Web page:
April 11, 2006
Washington, DC – Two inextricably linked events occurred last week in the child welfare world -the Federal government announced that it had granted foster care funding waivers to five states including California, Florida, Iowa, Michigan, and Virginia, immediately following its release of the new national child abuse and neglect data for 2004. Touted as a response that would give “states the flexibility they need to support and protect children”, those seeking serious solutions know full well that providing the services needed to treat and reduce child abuse and neglect will take more than flexibility.
The latest child abuse and neglect data indicate that three million children were reported abused and neglected during 2004, with 872,000 children confirmed as victims of maltreatment. The report also indicated there were nearly 1,500 fatalities from abuse. These numbers are overwhelming many child serving agencies across the country, making it necessary for states to seek innovative approaches toward providing services and stemming the tide of children placed in foster care.
Unfortunately, these numbers have changed only slightly from year to year because as a country we have done very little to provide needed services and address the underlying causes of child abuse and neglect. We have known for some time how social ills such as poor housing, low or no wages, lack of affordable health care, mental health and substance abuse contribute to child abuse and neglect. Substance abuse by caregivers, present in up to two thirds of the cases coming into the child protection system, is often cited by child welfare agencies as crippling their ability to successfully protect and reunite the children in their care due to the lack of treatment services.
The basic needs of children, including nutrition, supervision, and nurturing, will continue to go unmet until we move away from piecemeal approaches and inconsistent policies on all levels to develop a long-term comprehensive strategic plan to protect children and help families.
On March 31, California, Florida, and Michigan were granted permission by the U.S. Department of Health and Human Services to modify how they use federal funds to provide early intervention and intensive in-home services for abused and neglected children. In Iowa and Virginia, waivers will provide subsidies to families who assume legal guardianship of children in foster care. Iowa will also provide intensive case planning and services for older children needing. These “waivers” from traditional restrictions around the use of these funds, will increase flexibility in their use and cap the level of federal funding. This will provide a short term benefit to these states in better meeting the needs of children at risk of, or who have been, abused or neglected.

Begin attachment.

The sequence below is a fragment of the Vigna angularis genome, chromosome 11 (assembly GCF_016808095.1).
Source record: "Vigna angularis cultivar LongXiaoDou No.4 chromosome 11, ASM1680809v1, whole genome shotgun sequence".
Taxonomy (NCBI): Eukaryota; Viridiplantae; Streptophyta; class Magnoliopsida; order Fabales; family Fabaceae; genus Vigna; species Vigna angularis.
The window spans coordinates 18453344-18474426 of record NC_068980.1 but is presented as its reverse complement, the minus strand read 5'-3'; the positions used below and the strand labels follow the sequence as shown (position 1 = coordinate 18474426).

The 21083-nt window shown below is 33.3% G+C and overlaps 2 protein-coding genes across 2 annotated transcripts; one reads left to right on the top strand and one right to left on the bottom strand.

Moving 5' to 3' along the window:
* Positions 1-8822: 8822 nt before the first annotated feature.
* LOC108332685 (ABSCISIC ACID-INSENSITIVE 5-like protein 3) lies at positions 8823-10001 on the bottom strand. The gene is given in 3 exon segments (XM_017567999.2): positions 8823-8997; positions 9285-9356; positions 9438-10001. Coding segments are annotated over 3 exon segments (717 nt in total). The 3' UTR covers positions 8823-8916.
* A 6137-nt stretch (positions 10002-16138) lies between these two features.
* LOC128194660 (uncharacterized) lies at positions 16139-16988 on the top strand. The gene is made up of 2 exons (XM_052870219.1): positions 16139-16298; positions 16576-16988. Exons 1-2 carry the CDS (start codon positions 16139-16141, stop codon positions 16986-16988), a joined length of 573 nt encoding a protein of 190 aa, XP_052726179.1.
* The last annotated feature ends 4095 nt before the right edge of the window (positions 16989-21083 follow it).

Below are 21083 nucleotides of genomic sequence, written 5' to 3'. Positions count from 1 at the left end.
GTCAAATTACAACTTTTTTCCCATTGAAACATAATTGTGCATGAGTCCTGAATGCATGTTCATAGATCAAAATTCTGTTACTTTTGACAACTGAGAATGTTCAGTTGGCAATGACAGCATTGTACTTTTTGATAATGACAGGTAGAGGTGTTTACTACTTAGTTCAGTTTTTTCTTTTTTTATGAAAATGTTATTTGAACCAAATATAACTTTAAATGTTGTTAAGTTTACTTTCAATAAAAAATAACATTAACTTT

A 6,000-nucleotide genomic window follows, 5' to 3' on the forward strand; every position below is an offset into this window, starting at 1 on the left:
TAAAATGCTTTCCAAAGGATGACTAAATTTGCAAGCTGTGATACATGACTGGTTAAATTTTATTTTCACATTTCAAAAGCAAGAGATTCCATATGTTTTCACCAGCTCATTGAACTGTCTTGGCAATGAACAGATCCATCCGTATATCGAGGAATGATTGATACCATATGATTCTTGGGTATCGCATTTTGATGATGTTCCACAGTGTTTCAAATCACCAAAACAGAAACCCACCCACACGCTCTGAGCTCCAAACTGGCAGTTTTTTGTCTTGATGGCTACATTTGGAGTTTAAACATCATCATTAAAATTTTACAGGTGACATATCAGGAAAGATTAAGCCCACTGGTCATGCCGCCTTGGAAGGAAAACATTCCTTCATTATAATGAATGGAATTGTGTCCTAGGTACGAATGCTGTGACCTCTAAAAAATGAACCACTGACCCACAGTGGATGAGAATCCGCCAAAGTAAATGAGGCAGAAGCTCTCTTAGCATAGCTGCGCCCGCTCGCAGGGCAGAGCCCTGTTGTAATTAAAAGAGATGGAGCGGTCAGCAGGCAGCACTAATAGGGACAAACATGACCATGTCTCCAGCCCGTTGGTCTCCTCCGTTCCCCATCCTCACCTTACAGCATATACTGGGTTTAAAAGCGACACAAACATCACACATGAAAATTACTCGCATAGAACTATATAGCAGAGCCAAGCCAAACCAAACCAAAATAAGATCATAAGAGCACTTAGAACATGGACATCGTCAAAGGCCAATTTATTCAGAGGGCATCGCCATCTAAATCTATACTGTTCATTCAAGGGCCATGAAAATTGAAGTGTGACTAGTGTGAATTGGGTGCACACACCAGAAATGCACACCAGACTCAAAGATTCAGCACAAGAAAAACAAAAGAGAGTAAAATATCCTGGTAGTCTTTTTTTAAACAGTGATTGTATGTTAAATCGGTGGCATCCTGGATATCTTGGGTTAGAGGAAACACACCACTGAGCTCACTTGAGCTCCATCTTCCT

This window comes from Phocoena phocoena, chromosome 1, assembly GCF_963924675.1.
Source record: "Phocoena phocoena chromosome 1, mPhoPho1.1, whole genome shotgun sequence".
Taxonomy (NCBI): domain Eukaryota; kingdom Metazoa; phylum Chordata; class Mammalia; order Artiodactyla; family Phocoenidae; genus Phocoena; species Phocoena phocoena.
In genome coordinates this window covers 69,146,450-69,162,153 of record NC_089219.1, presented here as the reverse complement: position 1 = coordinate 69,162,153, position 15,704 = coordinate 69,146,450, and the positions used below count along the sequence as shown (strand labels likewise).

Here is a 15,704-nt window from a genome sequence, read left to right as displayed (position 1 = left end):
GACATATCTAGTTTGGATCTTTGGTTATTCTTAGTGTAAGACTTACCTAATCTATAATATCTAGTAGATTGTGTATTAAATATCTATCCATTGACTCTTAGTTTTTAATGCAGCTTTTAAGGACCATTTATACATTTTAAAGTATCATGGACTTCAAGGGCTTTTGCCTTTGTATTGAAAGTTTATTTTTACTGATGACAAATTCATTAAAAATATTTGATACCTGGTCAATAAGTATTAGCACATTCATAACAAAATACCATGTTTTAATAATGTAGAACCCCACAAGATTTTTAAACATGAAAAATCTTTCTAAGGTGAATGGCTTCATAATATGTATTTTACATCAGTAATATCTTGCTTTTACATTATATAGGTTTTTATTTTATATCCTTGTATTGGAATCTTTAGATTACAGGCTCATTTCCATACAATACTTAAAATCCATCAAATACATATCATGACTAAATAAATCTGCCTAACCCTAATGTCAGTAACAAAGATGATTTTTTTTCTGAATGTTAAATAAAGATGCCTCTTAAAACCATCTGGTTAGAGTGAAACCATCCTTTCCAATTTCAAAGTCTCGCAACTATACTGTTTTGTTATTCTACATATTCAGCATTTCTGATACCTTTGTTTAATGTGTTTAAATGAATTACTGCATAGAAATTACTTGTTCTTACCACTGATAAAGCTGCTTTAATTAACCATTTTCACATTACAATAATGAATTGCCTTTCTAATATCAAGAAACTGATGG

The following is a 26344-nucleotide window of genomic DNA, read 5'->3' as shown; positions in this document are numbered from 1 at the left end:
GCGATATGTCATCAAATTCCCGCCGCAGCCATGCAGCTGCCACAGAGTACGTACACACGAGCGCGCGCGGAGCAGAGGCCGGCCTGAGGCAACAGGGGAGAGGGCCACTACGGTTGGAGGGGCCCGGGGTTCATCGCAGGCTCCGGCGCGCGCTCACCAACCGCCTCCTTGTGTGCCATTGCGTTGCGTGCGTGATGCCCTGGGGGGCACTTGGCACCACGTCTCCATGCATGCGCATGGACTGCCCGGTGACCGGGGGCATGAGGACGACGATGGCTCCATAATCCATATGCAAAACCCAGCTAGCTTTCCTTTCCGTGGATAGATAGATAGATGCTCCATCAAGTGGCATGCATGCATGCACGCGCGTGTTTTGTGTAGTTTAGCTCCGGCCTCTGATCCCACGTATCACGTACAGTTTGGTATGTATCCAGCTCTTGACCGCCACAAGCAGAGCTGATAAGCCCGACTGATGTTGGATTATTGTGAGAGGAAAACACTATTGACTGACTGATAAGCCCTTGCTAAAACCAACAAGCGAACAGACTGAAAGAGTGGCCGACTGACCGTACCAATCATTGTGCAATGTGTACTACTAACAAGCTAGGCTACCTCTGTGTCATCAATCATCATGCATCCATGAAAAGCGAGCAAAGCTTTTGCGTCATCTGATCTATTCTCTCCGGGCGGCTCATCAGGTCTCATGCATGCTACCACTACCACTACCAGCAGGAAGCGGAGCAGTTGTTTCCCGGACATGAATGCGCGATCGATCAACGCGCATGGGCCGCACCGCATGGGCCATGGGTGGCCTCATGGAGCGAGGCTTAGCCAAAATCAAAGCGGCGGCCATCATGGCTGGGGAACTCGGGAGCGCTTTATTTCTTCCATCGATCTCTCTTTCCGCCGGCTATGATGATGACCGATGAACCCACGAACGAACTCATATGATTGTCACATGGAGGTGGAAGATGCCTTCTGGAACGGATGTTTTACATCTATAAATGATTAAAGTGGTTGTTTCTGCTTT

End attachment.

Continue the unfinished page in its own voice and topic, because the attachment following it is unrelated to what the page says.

In each instance, the states seek to conduct worthy efforts to meet the needs of children and we commend them for their innovative approaches. But, states should not be forced into a position to request waivers to avoid the impact of a federal funding formula that in no way relates to the needs of children who have been abused or neglected. The need to lock in this funding and create additional flexibility, is the result of an outdated and ineffective system of providing federal support for the protection and treatment of this nation’s abused and neglected children. The federal government links federal support for each child to a formula tied to 1996 income levels. As a result of this formula, inflation alone has eroded the number of children who receive federal support to less than half of those who have been abused or neglected. The impact is that children, who have already been neglected or abused by their parents, are also being neglected and abandoned by this nation’s leaders.
There are alternatives. Broader and more permanent solutions can be made available to abused and neglected children in every state. For example, current legislative proposals including H.R. 3380 and similar proposals would provide for guardianships and for kinship placements for relatives seeking guardianship of their family members. Likewise, intensive case management could be provided if the administration chose to continue, rather than seek to restrict as they have for five years, existing Medicaid targeted case management that have been available to children in the child welfare system.
Therefore, while we will monitor the progress of the “waiver states” and support them in every way possible in better meeting the needs of the children and families they serve, we also demand long term child welfare financing reform. We don’t think investments in prevention and family support should be conditioned on cutting other parts of the child welfare safety net. We call for a system that provides adequate funding for the prevention and treatment of child abuse and neglect and ensures that our federal leaders fulfill their responsibility to fully partner with states and local communities in guaranteeing that our abused and neglected children receive the protection and treatment they need and deserve. We need a plan and a lasting commitment to fix the problems that hinder our nation’s ability to be that “shining city on the hill” that the late President Ronald Reagan spoke so longingly of many years ago.